In January 2013, I was sent home from work as a colleague recognised that I wasn’t myself. The next day I was admitted to hospital, and four weeks later, after two drug-induced comas, countless investigations and a five-day treatment of plasmapheresis, I was discharged from hospital.

I have been extremely lucky. My husband was called in to say goodbye, and later was told to expect anything from a good recovery to severe brain damage. These words still send shivers down my spine. Now, almost six years on, I am back at work as a practice pharmacist, able to drive and fly to go in holiday again, and, most importantly, am able to be a wife and a mum to Jasmine who is now 8 and Jacob who is 4.

So what has changed? Post-encephalitis, I take medication to control my nocturnal seizures, have memory problems mainly affecting my short-term memory and am unable to drink alcohol but that’s pretty much it. 

I work as a practice pharmacist in two GP practices where I support the team regarding anything connected to the safe and effective use of medicines. I never doubted that I would be able to return to work but I needed to demonstrate that I am still clinically competent. Before returning to work in January 2014, I underwent psychometric testing. These memory tests akin to the Krypton Factor assessed all parts of my memory. Happily, I was declared fit to work. I also took part in another study as I am able to function at a higher level than my MRIs would predict. Not bad for someone who can’t remember if they turned off their straighteners most mornings!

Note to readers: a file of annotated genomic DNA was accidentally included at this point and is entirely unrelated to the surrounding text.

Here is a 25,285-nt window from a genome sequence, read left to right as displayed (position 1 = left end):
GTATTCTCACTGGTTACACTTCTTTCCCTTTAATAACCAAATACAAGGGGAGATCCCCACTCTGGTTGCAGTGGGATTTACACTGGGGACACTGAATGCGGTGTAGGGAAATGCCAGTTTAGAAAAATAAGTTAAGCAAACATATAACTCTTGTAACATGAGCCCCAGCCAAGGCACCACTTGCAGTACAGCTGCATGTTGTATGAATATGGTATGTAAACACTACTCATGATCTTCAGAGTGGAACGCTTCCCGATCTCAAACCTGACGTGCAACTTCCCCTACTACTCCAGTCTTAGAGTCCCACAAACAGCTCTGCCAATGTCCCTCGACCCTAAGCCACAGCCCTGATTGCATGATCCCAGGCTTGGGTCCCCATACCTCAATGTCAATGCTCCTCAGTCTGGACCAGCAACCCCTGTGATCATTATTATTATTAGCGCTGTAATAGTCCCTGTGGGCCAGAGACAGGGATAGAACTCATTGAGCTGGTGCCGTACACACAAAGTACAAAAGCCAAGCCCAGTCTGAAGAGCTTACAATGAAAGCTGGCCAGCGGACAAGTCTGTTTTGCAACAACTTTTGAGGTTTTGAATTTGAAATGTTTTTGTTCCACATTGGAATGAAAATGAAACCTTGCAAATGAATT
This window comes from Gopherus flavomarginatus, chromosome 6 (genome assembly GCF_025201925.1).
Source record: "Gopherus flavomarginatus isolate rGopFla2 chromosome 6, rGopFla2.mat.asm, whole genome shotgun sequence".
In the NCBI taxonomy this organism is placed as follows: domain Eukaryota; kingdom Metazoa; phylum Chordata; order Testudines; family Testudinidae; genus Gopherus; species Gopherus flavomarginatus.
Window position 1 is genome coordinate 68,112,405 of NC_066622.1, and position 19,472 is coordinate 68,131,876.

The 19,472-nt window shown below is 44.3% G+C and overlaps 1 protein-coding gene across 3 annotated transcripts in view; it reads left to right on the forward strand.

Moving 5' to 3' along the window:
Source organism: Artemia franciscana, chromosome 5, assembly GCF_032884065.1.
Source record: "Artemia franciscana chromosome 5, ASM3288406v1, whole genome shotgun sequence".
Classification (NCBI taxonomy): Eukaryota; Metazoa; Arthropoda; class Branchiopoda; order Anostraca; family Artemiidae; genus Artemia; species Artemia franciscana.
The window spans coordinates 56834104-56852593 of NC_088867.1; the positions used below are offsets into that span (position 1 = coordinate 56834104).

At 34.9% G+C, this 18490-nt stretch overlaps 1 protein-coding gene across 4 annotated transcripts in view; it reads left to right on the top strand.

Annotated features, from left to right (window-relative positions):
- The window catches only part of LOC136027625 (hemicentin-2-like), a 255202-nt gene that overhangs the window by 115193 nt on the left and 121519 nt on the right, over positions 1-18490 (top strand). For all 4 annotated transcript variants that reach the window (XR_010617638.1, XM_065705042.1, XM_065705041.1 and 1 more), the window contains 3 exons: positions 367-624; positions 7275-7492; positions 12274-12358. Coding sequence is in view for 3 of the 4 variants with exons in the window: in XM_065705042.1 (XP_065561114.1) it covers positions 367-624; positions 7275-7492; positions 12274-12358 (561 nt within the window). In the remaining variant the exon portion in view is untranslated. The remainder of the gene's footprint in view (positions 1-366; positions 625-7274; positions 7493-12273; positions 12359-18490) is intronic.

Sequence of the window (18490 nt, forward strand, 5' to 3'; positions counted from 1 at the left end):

To the outside world I look the same, but people who knew me before encephalitis may notice a difference. There are significant gaps in my memory for the 18 months prior to encephalitis, and I am not always able to make new memories, especially if I have only met someone or experienced something once or twice. This can be embarrassing, but my family, friends and colleagues accept this as part of me. 

As you’d expect, a lot of things have changed in six years. I’ve met several of my closest friends at the school gate, and they’ve only ever known me post-encephalitis. In many ways that helps me to feel normal - whatever normal is - as there’s no reference to memories that I no longer have.

However, meeting new people both personally and professionally is not without its dilemmas. At what point should I tell people about my memory? Too early and I could appear to be protesting too much, and too late and people may have noticed my memory deficit and may have thought that I wasn’t listening to conversations and considered me to be ignorant or judged my professional competence. I do have a picture of my MRI on my phone case which sometimes makes the decision of when to tell people for me - especially as it looks like a cross between a lion and something out of Star Wars!

Over time, I have become more comfortable with sharing my experience with encephalitis, and generally tell people much sooner than I would have done a few years ago. I rarely refer to encephalitis, instead I use the term brain injury. As a pharmacist I’m embarrassed to say that I hadn’t heard of encephalitis until I was told that I was recovering from it, and neither had the paramedic who looked after me after one of my seizures. 

Each year, World Encephalitis Day is a reminder to stop and remember what really counts in our lives and how lucky we have been and continue to be. We hope that sharing our experiences will not only increase awareness of the condition but offer reassurance for those in the early stages of recovery, that - with a few adjustments - life can return to normal, whatever that is!

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